Denver wants to regulate ‘ghost guns.’ Here’s how it might work

Legislation that would effectively ban the creation and use of such guns is moving through city government

Instructor Anubis Heru works with Ikaika Hill inside 17 Seventy Armory and Gun Club's new "virtual" range in Five Points. Oct. 17, 2020.

Instructor Anubis Heru works with Ikaika Hill inside 17 Seventy Armory and Gun Club's new "virtual" range in Five Points. Oct. 17, 2020.

Kevin J. Beaty/Denverite
Rebecca Speiss.

Denver is hoping to get ahead of the national “ghost guns” trend by banning them outright through a new bill working its way through city committees. Ghost guns — firearms assembled using parts or kits of firearm components made at home — are essentially untraceable and unregulated. The number of them is going up nationwide.

“Across the country, we are seeing an increase in the number of crimes where ghost guns are used,” city attorney Kristin Bronson explained during a meeting with city councilors on Wednesday. “We have seen ghost guns used in high school shootings in California, in hundreds of homicides and attempted homicides, and in suicides and attempted suicides as well.”

So, what exactly is a ghost gun?

It all comes down to how different parts of a weapon are classified. Nearly all components of a gun can legally be created by a 3D printer and then sold.

“They’re not regulated as firearms, despite the fact that they can be used to assemble a firearm quite easily,” Bronson said.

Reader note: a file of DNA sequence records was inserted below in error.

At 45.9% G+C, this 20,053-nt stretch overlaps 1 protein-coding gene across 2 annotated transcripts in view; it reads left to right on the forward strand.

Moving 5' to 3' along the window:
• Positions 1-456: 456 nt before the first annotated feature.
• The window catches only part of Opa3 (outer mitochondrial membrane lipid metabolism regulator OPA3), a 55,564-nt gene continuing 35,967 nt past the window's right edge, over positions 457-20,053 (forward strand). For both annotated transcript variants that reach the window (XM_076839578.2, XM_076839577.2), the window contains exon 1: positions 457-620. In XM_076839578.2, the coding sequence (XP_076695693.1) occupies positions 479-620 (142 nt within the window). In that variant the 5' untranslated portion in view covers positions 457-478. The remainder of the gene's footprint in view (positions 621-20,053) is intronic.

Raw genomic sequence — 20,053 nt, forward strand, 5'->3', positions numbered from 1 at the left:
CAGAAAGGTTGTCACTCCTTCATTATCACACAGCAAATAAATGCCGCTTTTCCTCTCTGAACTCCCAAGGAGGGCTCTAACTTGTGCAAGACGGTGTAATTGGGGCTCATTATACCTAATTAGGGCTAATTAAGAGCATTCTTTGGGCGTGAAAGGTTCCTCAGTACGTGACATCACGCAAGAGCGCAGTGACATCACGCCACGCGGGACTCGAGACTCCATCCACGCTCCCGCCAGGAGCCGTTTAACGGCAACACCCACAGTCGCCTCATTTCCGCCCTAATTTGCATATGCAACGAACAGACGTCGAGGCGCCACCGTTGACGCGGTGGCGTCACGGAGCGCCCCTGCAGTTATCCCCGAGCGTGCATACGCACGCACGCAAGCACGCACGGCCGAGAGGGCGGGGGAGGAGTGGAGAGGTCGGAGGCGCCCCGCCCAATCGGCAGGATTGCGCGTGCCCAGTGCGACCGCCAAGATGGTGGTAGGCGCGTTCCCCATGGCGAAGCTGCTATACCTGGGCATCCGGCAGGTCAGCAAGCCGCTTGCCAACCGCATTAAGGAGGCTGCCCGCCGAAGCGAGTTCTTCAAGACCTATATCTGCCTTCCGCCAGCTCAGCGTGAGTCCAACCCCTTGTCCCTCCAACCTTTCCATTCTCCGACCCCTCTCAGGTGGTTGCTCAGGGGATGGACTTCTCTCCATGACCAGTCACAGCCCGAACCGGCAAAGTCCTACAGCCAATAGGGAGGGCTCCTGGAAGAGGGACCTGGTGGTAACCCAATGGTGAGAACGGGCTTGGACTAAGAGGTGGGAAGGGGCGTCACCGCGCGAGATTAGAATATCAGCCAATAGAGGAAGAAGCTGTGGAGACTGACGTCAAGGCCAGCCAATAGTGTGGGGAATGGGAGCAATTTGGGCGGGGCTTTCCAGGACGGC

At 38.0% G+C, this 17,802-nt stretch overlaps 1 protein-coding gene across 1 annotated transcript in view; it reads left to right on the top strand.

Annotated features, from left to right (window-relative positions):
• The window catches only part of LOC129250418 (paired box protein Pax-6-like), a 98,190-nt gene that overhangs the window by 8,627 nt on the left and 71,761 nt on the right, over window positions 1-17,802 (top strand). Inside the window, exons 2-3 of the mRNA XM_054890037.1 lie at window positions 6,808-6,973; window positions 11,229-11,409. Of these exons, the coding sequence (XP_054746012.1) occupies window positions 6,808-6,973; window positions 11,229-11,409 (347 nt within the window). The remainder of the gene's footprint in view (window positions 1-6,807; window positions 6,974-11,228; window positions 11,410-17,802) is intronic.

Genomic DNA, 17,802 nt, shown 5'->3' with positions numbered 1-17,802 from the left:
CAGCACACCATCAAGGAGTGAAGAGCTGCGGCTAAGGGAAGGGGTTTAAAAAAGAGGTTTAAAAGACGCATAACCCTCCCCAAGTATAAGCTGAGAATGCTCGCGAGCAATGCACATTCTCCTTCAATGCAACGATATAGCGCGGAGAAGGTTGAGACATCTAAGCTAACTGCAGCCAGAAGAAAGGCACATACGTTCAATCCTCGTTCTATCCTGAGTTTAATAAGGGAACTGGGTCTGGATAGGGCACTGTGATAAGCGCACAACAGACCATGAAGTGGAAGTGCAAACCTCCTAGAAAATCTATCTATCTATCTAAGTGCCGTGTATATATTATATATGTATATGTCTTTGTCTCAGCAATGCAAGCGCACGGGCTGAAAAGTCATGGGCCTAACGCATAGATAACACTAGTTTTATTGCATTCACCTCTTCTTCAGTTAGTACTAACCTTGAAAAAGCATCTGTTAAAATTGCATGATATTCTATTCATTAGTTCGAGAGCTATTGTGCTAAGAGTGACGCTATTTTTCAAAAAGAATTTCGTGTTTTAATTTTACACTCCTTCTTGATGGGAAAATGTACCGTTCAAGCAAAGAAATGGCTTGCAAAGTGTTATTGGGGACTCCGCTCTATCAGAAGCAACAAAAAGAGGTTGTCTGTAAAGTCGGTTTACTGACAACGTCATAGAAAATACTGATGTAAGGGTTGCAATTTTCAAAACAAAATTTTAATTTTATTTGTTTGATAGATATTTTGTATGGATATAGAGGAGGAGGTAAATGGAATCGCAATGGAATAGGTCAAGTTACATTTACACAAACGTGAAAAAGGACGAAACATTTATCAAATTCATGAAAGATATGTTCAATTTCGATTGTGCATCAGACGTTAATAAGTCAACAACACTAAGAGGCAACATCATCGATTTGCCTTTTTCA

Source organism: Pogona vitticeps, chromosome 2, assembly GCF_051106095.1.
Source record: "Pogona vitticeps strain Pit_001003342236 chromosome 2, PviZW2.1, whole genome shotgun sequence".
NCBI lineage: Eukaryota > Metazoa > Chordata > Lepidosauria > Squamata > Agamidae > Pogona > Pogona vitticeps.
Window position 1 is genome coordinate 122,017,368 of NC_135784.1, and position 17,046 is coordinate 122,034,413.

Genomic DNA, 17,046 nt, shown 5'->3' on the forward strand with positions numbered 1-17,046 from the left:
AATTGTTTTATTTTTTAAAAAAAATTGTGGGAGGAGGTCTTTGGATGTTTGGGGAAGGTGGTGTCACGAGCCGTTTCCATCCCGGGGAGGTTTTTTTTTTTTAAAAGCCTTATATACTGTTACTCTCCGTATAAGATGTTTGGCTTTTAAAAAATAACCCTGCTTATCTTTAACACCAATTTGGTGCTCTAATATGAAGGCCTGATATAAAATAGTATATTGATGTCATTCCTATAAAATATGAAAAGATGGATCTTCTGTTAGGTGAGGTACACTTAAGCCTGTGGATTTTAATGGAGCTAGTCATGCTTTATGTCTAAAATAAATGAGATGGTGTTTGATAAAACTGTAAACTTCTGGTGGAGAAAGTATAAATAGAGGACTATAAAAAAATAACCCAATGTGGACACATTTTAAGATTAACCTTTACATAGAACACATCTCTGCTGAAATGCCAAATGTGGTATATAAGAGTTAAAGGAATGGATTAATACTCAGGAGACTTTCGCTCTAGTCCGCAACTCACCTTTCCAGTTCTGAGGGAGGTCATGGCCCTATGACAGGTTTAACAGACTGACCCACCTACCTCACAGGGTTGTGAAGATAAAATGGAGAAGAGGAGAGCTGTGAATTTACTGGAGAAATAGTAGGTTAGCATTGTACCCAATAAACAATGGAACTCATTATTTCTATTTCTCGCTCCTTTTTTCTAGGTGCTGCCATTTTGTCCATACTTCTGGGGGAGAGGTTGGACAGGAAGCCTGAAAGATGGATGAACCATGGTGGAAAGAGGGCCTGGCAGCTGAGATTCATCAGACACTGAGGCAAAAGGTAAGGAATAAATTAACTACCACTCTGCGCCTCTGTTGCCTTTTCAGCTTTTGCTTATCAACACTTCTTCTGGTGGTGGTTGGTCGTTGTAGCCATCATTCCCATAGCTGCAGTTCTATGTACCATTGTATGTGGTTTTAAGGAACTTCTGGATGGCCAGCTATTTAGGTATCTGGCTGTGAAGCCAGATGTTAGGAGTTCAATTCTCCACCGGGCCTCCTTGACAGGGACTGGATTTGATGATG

The only parts of a gun that always have serial numbers and are regulated are the frame and the receiver. Those are the portions of the weapon that bring together the trigger with the barrel to make firing a bullet possible. Under federal law, these pieces are considered a firearm in and of themselves. Therefore, they have a serial number and owners may have to undergo a background check before purchase.

Here’s the loophole: if a person buys an incomplete frame or receiver (colloquially called 80%ers because they are generally only 80% complete), they can build a complete firearm while bypassing all other regulations.

Courtesy of the city of Denver.

Courtesy of the city of Denver.

 

Ghost guns also make solving crimes much more difficult, because serial numbers contain a slew of valuable information.

“We can figure out the maker of the weapon. We can figure out the distributor. We can find out the purchaser,” assistant city attorney Reginald Nubine said during the meeting. “We lose all that information when we find one of these ghost guns.”

About 2% of the guns confiscated in the city of Denver since 2019 have been classified as ghost guns, although the Bureau of Alcohol, Tobacco, Firearms and Explosives says this number is likely an undercount because law enforcement agencies sometimes trace ghost guns incorrectly — or don’t keep track of them at all.

So what would this legislation do?

This bill makes it unlawful to possess, carry, transport, discharge, manufacture, or sell non-serialized firearms. Unfinished frames and receivers will be classified as full firearms. Additionally, “affirmative defenses” that permit otherwise illegal uses of guns (say, a minor using a gun in a shooting range, or transporting a gun to take it in for repairs) don’t apply to ghost guns, since they are banned outright.

Consequences include immediate forfeiture of the weapon, a fine of up to $999 and up to 300 days in jail.

The overall strategy is also to disrupt the manufacturing market through local laws.

“Our ultimate goal is to have them sell the [gun manufacturing] kits with a serial number,” Nubine said. “The more jurisdictions that have these laws on the books will cause a change in the market for these weapons.”

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